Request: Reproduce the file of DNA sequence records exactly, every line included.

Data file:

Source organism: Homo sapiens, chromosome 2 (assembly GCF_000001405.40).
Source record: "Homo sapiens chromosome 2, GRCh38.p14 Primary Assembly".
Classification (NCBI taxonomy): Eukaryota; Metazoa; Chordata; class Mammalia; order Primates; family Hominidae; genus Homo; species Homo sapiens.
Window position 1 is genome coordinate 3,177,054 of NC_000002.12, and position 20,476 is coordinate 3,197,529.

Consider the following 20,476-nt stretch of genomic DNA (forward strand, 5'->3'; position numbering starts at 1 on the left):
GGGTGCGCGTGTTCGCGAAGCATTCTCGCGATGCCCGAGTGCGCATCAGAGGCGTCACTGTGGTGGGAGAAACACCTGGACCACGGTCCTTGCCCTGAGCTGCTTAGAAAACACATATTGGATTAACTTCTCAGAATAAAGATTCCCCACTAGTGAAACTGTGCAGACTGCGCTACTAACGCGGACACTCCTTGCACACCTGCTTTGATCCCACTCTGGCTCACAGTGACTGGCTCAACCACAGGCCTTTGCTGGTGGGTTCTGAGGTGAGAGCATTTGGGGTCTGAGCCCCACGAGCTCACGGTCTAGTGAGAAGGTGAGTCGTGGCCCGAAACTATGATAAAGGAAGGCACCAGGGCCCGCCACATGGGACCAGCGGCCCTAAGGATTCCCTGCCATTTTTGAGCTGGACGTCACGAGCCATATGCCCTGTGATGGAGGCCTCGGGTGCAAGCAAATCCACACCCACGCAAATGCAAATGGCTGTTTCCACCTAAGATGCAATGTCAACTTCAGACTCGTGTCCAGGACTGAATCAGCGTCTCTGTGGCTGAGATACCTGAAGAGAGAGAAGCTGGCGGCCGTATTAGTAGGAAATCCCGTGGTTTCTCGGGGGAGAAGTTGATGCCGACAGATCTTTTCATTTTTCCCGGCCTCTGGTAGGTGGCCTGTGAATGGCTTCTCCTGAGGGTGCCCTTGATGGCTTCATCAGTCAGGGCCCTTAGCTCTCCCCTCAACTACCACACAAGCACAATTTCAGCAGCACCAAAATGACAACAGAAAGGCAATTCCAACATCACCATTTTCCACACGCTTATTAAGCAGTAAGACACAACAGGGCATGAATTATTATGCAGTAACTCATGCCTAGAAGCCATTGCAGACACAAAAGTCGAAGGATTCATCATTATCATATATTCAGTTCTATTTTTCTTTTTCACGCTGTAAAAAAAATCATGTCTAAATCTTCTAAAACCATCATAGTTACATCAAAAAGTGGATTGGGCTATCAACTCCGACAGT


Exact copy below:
Source organism: Homo sapiens, chromosome 2 (assembly GCF_000001405.40).
Source record: "Homo sapiens chromosome 2, GRCh38.p14 Primary Assembly".
Classification (NCBI taxonomy): Eukaryota; Metazoa; Chordata; class Mammalia; order Primates; family Hominidae; genus Homo; species Homo sapiens.
Window position 1 is genome coordinate 3,177,054 of NC_000002.12, and position 20,476 is coordinate 3,197,529.

Consider the following 20,476-nt stretch of genomic DNA (forward strand, 5'->3'; position numbering starts at 1 on the left):
GGGTGCGCGTGTTCGCGAAGCATTCTCGCGATGCCCGAGTGCGCATCAGAGGCGTCACTGTGGTGGGAGAAACACCTGGACCACGGTCCTTGCCCTGAGCTGCTTAGAAAACACATATTGGATTAACTTCTCAGAATAAAGATTCCCCACTAGTGAAACTGTGCAGACTGCGCTACTAACGCGGACACTCCTTGCACACCTGCTTTGATCCCACTCTGGCTCACAGTGACTGGCTCAACCACAGGCCTTTGCTGGTGGGTTCTGAGGTGAGAGCATTTGGGGTCTGAGCCCCACGAGCTCACGGTCTAGTGAGAAGGTGAGTCGTGGCCCGAAACTATGATAAAGGAAGGCACCAGGGCCCGCCACATGGGACCAGCGGCCCTAAGGATTCCCTGCCATTTTTGAGCTGGACGTCACGAGCCATATGCCCTGTGATGGAGGCCTCGGGTGCAAGCAAATCCACACCCACGCAAATGCAAATGGCTGTTTCCACCTAAGATGCAATGTCAACTTCAGACTCGTGTCCAGGACTGAATCAGCGTCTCTGTGGCTGAGATACCTGAAGAGAGAGAAGCTGGCGGCCGTATTAGTAGGAAATCCCGTGGTTTCTCGGGGGAGAAGTTGATGCCGACAGATCTTTTCATTTTTCCCGGCCTCTGGTAGGTGGCCTGTGAATGGCTTCTCCTGAGGGTGCCCTTGATGGCTTCATCAGTCAGGGCCCTTAGCTCTCCCCTCAACTACCACACAAGCACAATTTCAGCAGCACCAAAATGACAACAGAAAGGCAATTCCAACATCACCATTTTCCACACGCTTATTAAGCAGTAAGACACAACAGGGCATGAATTATTATGCAGTAACTCATGCCTAGAAGCCATTGCAGACACAAAAGTCGAAGGATTCATCATTATCATATATTCAGTTCTATTTTTCTTTTTCACGCTGTAAAAAAAATCATGTCTAAATCTTCTAAAACCATCATAGTTACATCAAAAAGTGGATTGGGCTATCAACTCCGACAGT